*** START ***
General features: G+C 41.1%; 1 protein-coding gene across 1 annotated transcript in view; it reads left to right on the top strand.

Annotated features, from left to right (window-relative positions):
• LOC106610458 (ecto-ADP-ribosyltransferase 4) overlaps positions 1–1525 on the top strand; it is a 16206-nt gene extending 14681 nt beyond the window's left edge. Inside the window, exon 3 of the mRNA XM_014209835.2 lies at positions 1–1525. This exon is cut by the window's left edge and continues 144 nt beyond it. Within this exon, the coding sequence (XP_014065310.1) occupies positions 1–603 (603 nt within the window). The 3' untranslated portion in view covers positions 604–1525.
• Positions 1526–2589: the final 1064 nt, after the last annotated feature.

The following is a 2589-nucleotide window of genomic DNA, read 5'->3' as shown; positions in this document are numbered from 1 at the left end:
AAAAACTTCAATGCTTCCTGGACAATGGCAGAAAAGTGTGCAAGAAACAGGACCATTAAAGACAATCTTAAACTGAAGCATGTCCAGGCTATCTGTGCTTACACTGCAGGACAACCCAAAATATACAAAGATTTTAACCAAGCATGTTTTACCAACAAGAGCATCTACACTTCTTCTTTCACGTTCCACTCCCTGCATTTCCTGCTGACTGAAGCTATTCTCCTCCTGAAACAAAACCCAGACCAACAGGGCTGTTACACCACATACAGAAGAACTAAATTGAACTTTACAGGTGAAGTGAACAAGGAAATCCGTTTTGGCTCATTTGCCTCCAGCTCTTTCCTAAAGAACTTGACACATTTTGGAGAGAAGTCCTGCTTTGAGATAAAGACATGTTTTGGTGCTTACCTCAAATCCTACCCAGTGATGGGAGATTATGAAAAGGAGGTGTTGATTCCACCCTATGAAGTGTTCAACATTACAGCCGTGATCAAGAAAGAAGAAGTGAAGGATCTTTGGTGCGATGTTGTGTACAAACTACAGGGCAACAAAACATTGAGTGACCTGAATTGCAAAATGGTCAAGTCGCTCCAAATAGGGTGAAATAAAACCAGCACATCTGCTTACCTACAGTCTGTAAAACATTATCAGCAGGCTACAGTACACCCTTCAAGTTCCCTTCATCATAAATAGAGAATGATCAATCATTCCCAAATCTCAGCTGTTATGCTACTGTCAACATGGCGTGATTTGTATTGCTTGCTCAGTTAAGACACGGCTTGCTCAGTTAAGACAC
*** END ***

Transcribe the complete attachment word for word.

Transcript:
General features: G+C 41.1%; 1 protein-coding gene across 1 annotated transcript in view; it reads left to right on the top strand.

Annotated features, from left to right (window-relative positions):
• LOC106610458 (ecto-ADP-ribosyltransferase 4) overlaps positions 1–1525 on the top strand; it is a 16206-nt gene extending 14681 nt beyond the window's left edge. Inside the window, exon 3 of the mRNA XM_014209835.2 lies at positions 1–1525. This exon is cut by the window's left edge and continues 144 nt beyond it. Within this exon, the coding sequence (XP_014065310.1) occupies positions 1–603 (603 nt within the window). The 3' untranslated portion in view covers positions 604–1525.
• Positions 1526–2589: the final 1064 nt, after the last annotated feature.

The following is a 2589-nucleotide window of genomic DNA, read 5'->3' as shown; positions in this document are numbered from 1 at the left end:
AAAAACTTCAATGCTTCCTGGACAATGGCAGAAAAGTGTGCAAGAAACAGGACCATTAAAGACAATCTTAAACTGAAGCATGTCCAGGCTATCTGTGCTTACACTGCAGGACAACCCAAAATATACAAAGATTTTAACCAAGCATGTTTTACCAACAAGAGCATCTACACTTCTTCTTTCACGTTCCACTCCCTGCATTTCCTGCTGACTGAAGCTATTCTCCTCCTGAAACAAAACCCAGACCAACAGGGCTGTTACACCACATACAGAAGAACTAAATTGAACTTTACAGGTGAAGTGAACAAGGAAATCCGTTTTGGCTCATTTGCCTCCAGCTCTTTCCTAAAGAACTTGACACATTTTGGAGAGAAGTCCTGCTTTGAGATAAAGACATGTTTTGGTGCTTACCTCAAATCCTACCCAGTGATGGGAGATTATGAAAAGGAGGTGTTGATTCCACCCTATGAAGTGTTCAACATTACAGCCGTGATCAAGAAAGAAGAAGTGAAGGATCTTTGGTGCGATGTTGTGTACAAACTACAGGGCAACAAAACATTGAGTGACCTGAATTGCAAAATGGTCAAGTCGCTCCAAATAGGGTGAAATAAAACCAGCACATCTGCTTACCTACAGTCTGTAAAACATTATCAGCAGGCTACAGTACACCCTTCAAGTTCCCTTCATCATAAATAGAGAATGATCAATCATTCCCAAATCTCAGCTGTTATGCTACTGTCAACATGGCGTGATTTGTATTGCTTGCTCAGTTAAGACACGGCTTGCTCAGTTAAGACAC